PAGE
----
by Charles Dickens
Hard Times Philosophical Viewpoints: Utilitarianism and Classical Economics Quotes
How we cite our quotes: Citations follow this format: (Book.Chapter.Paragraph)
[Coketown] contained several large streets all very like one another, and many small streets still more like one another, inhabited by people equally like one another, who all went in and out at the same hours, with the same sound upon the same pavements, to do the same work, and to whom every day was the same as yesterday and tomorrow, and every year the counterpart of the last and the next […]The jail might have been the infirmary, the infirmary might have been the jail, the town-hall might have been either, or both, or anything else, for anything that appeared to the contrary in the graces of their construction. Fact, fact, fact, everywhere in the material aspect of the town; fact, fact, fact, everywhere in the immaterial. The M'Choakumchild school was all fact, and the school of design was all fact, and the relations between master and man were all fact, and everything was fact between the lying-in hospital and the cemetery, and what you couldn't state in figures, or show to be purchasable in the cheapest market and salable in the dearest, was not, and never should be, world without end, Amen. (1.5.2-4)
Statistics can be easily applied to Coketown because so many places, schedules, and lives are very similar there. Many of the random variables have been carefully controlled, so that reasonably accurate statistical science can take place.
Now, besides very many babies just able to walk, there happened to be in Coketown a considerable population of babies who had been walking against time towards the infinite world, twenty, thirty, forty, fifty years and more. These portentous infants being alarming creatures to stalk about in any human society, the eighteen denominations incessantly scratched one another's faces and pulled one another's hair by way of agreeing on the steps to be taken for their improvement[…]they were pretty well united on the point that these unlucky infants were never to wonder. Body number one, said they must take everything on trust. Body number two, said they must take everything on political economy. Body number three, wrote leaden little books for them, showing how the good grown-up baby invariably got to the Savings-bank, and the bad grown-up baby invariably got transported. Body number four, under dreary pretences of being droll (when it was very melancholy indeed), made the shallowest pretences of concealing pitfalls of knowledge, into which it was the duty of these babies to be smuggled and inveigled. But, all the bodies agreed that they were never to wonder. (1.8.4)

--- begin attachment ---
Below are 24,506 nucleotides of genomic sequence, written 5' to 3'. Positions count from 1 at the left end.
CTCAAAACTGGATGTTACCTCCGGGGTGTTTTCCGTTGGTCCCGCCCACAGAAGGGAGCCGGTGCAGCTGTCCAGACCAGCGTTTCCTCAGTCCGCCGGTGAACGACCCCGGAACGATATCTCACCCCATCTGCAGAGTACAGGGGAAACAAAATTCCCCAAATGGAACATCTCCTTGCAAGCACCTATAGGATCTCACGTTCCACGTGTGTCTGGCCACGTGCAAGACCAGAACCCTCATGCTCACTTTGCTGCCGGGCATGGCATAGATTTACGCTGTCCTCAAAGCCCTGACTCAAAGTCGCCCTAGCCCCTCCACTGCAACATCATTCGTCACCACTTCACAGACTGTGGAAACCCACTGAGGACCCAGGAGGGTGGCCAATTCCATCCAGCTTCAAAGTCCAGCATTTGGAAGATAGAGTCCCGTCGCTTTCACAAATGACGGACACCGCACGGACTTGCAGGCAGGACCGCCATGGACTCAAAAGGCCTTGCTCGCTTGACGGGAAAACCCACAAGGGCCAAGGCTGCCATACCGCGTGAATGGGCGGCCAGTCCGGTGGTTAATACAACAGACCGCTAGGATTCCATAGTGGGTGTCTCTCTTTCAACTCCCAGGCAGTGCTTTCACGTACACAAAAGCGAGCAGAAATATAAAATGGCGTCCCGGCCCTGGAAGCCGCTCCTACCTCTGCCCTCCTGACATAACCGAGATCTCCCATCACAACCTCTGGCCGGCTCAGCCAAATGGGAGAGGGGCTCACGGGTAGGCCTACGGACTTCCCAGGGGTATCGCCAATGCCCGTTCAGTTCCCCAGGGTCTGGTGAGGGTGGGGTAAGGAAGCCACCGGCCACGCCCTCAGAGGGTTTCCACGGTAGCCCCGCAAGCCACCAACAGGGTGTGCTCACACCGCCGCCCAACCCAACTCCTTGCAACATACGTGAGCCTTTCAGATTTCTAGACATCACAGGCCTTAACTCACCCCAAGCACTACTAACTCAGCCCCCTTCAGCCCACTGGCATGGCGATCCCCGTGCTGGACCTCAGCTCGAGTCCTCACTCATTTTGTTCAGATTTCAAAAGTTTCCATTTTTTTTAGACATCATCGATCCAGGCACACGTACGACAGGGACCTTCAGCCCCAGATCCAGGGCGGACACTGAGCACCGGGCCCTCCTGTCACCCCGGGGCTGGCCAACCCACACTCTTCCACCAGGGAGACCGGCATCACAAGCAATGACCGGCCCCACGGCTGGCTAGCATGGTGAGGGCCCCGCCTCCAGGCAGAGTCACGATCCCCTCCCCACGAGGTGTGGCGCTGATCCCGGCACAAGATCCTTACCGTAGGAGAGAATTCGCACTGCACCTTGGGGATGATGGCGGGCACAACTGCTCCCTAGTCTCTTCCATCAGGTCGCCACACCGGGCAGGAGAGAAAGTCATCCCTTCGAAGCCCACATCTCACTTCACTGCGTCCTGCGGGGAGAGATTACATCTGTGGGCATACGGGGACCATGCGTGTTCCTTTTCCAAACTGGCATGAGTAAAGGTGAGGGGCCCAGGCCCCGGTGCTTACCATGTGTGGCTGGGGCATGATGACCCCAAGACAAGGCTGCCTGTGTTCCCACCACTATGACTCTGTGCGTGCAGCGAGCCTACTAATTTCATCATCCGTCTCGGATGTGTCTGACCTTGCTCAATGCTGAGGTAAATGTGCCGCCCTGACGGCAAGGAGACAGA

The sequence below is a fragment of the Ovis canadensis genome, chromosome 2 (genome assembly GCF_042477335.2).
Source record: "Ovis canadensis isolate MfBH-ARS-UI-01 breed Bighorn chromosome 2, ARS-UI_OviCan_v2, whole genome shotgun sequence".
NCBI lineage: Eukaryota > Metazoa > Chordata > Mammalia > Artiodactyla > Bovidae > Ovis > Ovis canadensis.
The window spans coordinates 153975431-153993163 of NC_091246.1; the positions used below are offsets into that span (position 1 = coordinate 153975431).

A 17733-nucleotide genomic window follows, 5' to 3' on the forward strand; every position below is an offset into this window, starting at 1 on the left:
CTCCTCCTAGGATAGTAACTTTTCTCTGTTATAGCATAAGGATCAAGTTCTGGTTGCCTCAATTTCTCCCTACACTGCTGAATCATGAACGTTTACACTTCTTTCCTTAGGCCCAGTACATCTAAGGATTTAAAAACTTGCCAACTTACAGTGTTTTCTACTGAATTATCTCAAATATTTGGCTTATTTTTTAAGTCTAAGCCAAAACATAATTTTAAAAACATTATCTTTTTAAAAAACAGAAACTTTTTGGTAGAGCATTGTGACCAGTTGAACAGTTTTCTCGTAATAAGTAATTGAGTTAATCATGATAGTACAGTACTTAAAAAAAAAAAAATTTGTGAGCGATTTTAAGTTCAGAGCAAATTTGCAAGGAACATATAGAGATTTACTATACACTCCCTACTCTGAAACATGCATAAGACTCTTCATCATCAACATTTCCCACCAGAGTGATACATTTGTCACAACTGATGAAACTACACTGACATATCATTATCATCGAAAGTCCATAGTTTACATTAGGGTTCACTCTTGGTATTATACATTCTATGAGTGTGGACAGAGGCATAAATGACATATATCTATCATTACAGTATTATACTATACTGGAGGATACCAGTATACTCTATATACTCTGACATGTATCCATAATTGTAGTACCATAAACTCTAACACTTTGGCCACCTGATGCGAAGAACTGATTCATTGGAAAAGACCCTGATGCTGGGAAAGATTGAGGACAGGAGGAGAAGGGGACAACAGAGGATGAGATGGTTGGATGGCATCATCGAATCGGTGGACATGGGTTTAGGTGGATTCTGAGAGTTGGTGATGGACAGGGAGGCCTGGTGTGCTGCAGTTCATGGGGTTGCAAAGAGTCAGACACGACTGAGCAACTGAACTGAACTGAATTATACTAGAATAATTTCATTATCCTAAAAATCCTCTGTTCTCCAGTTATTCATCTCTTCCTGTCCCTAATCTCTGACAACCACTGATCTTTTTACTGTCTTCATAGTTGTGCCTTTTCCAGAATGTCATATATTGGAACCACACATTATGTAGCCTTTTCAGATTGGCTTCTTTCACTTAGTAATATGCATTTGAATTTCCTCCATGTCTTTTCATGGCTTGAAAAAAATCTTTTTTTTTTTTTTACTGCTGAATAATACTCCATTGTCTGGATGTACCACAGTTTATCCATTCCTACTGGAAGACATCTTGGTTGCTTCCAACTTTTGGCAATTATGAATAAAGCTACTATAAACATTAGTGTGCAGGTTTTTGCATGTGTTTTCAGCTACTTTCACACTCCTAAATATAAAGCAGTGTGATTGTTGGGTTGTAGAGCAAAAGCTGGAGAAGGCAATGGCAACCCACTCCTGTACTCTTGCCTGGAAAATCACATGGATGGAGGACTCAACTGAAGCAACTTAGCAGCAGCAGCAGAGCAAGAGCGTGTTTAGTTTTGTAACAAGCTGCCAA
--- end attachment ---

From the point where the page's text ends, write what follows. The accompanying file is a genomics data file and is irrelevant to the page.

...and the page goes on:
The language is interesting here. The different churches think of themselves as adults and of the workers as "babies." In theory, these churches are using statistical analysis to collectively repress and improve the lives of these "babies." But at the same time, the narrator describes the churches themselves as completely childish: they "scratch" and "pull hair."
'after eight weeks of induction into the elements of Political Economy, [Sissy Jupe] had only yesterday been set right by a prattler three feet high, for returning to the question, 'What is the first principle of this science?' the absurd answer, 'To do unto others as I would that they should do unto me.' (1.9.3)
Sissy substitutes the Golden Rule for the principle of the profit motive. Instead of thinking about how to make the most money without regard for the consequences, Sissy shows her altruistic side. This conversation summarizes one of the main points of the novel in a few words: be generous, not selfish.